I think rationally we can look back and say, yes, Gene Roddenberry was pushing boundaries. But he was displaying the reality that yes, there are people who are black or Asian. At the time, it may have riled some viewers, but now we generally look back and applaud his forward vision and inclusive casting. 

I can already hear the argument coming: “Well, it’s different with homosexuality, because I believe it’s a choice.”

Let’s go with that. A lot of things are choices, and we see them normalized if not glorified all across media, yet there’s little outcry against it.

Sexualized characters? Heterosexual relationships outside of marriage? Infidelity? Promiscuity? Where are all the boycotts for all the companies that engage in “normalizing” this behavior?

Greed? Jealousy? Pride? All of these character traits are constantly on display–quite often it’s the hero or heroine who engages in these sins. Sometimes there’s a moral to the story and the downside is shown, but quite often, there are no consequences to this kind of behavior. Is that the good Christian message we want?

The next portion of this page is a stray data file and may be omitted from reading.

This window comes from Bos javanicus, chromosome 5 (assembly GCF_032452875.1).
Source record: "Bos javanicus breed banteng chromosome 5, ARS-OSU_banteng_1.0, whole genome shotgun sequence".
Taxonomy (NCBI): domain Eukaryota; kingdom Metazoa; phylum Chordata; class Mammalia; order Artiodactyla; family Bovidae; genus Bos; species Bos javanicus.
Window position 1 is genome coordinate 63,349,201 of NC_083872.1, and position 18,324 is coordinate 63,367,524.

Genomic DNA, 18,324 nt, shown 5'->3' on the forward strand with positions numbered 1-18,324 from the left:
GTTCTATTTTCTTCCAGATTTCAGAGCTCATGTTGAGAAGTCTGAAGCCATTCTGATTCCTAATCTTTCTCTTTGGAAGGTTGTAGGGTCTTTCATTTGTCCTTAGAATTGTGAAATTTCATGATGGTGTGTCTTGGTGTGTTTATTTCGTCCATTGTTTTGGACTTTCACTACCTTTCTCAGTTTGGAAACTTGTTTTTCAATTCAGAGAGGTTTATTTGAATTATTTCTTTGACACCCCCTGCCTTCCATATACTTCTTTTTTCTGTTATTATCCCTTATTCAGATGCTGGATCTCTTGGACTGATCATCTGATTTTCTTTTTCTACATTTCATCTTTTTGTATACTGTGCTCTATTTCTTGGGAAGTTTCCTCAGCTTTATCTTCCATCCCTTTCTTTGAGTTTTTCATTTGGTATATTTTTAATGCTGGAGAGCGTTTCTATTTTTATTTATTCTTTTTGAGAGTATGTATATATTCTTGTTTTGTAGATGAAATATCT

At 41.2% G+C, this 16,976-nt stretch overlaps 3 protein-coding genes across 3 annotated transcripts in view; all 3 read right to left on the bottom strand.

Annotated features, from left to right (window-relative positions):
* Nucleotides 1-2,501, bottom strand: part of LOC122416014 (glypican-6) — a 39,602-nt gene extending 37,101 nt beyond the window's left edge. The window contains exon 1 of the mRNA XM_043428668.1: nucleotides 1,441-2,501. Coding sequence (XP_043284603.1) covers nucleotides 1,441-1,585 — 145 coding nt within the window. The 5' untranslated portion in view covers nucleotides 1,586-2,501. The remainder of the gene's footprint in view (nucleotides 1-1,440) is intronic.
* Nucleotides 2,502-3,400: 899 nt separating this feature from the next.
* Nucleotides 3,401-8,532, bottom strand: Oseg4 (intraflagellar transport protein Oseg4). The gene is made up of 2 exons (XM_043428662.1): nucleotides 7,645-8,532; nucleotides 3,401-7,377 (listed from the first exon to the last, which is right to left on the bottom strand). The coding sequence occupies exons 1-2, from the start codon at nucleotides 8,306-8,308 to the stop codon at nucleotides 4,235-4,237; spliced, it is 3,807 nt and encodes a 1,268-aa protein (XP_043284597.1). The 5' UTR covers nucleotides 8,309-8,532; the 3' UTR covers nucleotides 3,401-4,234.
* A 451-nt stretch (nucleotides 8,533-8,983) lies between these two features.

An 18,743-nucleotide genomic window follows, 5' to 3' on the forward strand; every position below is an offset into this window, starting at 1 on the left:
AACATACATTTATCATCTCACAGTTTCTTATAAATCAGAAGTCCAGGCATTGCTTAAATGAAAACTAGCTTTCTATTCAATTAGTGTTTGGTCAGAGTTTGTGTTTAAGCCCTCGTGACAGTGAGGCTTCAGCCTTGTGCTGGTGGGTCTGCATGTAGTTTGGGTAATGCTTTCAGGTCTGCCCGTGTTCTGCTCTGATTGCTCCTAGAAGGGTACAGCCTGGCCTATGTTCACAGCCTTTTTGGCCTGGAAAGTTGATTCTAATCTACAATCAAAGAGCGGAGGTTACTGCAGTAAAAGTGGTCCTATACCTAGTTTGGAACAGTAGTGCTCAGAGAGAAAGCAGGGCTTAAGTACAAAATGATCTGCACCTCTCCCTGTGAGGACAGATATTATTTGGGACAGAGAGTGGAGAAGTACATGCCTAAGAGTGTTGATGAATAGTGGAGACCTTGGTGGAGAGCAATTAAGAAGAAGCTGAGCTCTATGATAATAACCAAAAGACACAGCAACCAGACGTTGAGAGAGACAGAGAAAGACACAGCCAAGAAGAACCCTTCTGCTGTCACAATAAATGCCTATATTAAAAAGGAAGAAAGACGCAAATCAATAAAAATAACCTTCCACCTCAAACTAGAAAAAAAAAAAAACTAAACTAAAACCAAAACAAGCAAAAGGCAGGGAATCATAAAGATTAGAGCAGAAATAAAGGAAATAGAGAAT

What about overweight characters? Perhaps we let the “agenda of gluttony” slip by under the radar because most often, fat characters are used solely as comic relief–an issue that merits its own post. Or perhaps we can look at the congregation filling the pews in real life and so we shy away from this one… it hits too close to home, or too near to the all-you-can-eat place we’re going to after the service.

Violence is the biggest one of the bunch. Some movies make it a point to display the horrors of war or the cruelty and heartlessness of criminals or villains, and maybe there’s an argument for why those depictions matter in the context of those stories. (Saving Private Ryan, for example, would probably not be as hard-hitting without the hyper-graphic rendition of the Normandy landing on D-Day.)

But how often do we watch entertainment that includes graphic violence? How often are our children exposed to such movies or TV shows? Some studios avoid all the gore and blood, or present enemies that are probably more tolerable, like armies of Ultrons or robotic aliens. But having visited the theater for a number of recent movie releases that fall under the Disney umbrella, I can say that our culture sees no serious problem with kids watching a ton of violent content. 

Why aren’t we protesting the normalization of violence–something we all hope our children will never witness in their entire lives? And yet a movie with positive messages and powerful potential allegory is subject to boycott because “oh dear, it has one of the gays in it, and I wouldn’t want my kids to think that’s normal even though they’ll likely encounter actual gay people all throughout their lives.”

It’s a fact. Redheads exist. So do lefties. And so do homosexuals. Pretending they don’t is a foolish plan. Actively protesting anything that acknowledges their existence or recognizes them as fellow human beings?

The only agenda we’ll impact that way is our own.